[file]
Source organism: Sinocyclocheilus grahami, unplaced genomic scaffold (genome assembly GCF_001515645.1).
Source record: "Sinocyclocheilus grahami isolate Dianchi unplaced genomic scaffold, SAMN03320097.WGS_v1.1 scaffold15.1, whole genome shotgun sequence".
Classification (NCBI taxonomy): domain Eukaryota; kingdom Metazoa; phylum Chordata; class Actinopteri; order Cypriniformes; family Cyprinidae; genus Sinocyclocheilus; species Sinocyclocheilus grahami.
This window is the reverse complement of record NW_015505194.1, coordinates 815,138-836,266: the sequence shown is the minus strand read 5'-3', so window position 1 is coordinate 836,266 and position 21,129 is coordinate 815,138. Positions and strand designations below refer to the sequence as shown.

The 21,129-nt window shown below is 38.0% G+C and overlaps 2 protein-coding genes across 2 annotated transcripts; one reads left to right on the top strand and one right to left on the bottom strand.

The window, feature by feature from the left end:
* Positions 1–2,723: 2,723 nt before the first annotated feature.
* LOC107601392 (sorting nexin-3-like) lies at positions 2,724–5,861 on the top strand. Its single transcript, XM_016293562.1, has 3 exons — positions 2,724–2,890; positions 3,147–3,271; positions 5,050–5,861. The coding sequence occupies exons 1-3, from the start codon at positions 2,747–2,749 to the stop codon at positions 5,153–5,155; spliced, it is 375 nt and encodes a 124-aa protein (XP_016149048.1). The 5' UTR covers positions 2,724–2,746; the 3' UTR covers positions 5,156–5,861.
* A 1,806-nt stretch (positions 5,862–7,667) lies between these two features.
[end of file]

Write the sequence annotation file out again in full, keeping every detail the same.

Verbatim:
Source organism: Sinocyclocheilus grahami, unplaced genomic scaffold (genome assembly GCF_001515645.1).
Source record: "Sinocyclocheilus grahami isolate Dianchi unplaced genomic scaffold, SAMN03320097.WGS_v1.1 scaffold15.1, whole genome shotgun sequence".
Classification (NCBI taxonomy): domain Eukaryota; kingdom Metazoa; phylum Chordata; class Actinopteri; order Cypriniformes; family Cyprinidae; genus Sinocyclocheilus; species Sinocyclocheilus grahami.
This window is the reverse complement of record NW_015505194.1, coordinates 815,138-836,266: the sequence shown is the minus strand read 5'-3', so window position 1 is coordinate 836,266 and position 21,129 is coordinate 815,138. Positions and strand designations below refer to the sequence as shown.

The 21,129-nt window shown below is 38.0% G+C and overlaps 2 protein-coding genes across 2 annotated transcripts; one reads left to right on the top strand and one right to left on the bottom strand.

The window, feature by feature from the left end:
* Positions 1–2,723: 2,723 nt before the first annotated feature.
* LOC107601392 (sorting nexin-3-like) lies at positions 2,724–5,861 on the top strand. Its single transcript, XM_016293562.1, has 3 exons — positions 2,724–2,890; positions 3,147–3,271; positions 5,050–5,861. The coding sequence occupies exons 1-3, from the start codon at positions 2,747–2,749 to the stop codon at positions 5,153–5,155; spliced, it is 375 nt and encodes a 124-aa protein (XP_016149048.1). The 5' UTR covers positions 2,724–2,746; the 3' UTR covers positions 5,156–5,861.
* A 1,806-nt stretch (positions 5,862–7,667) lies between these two features.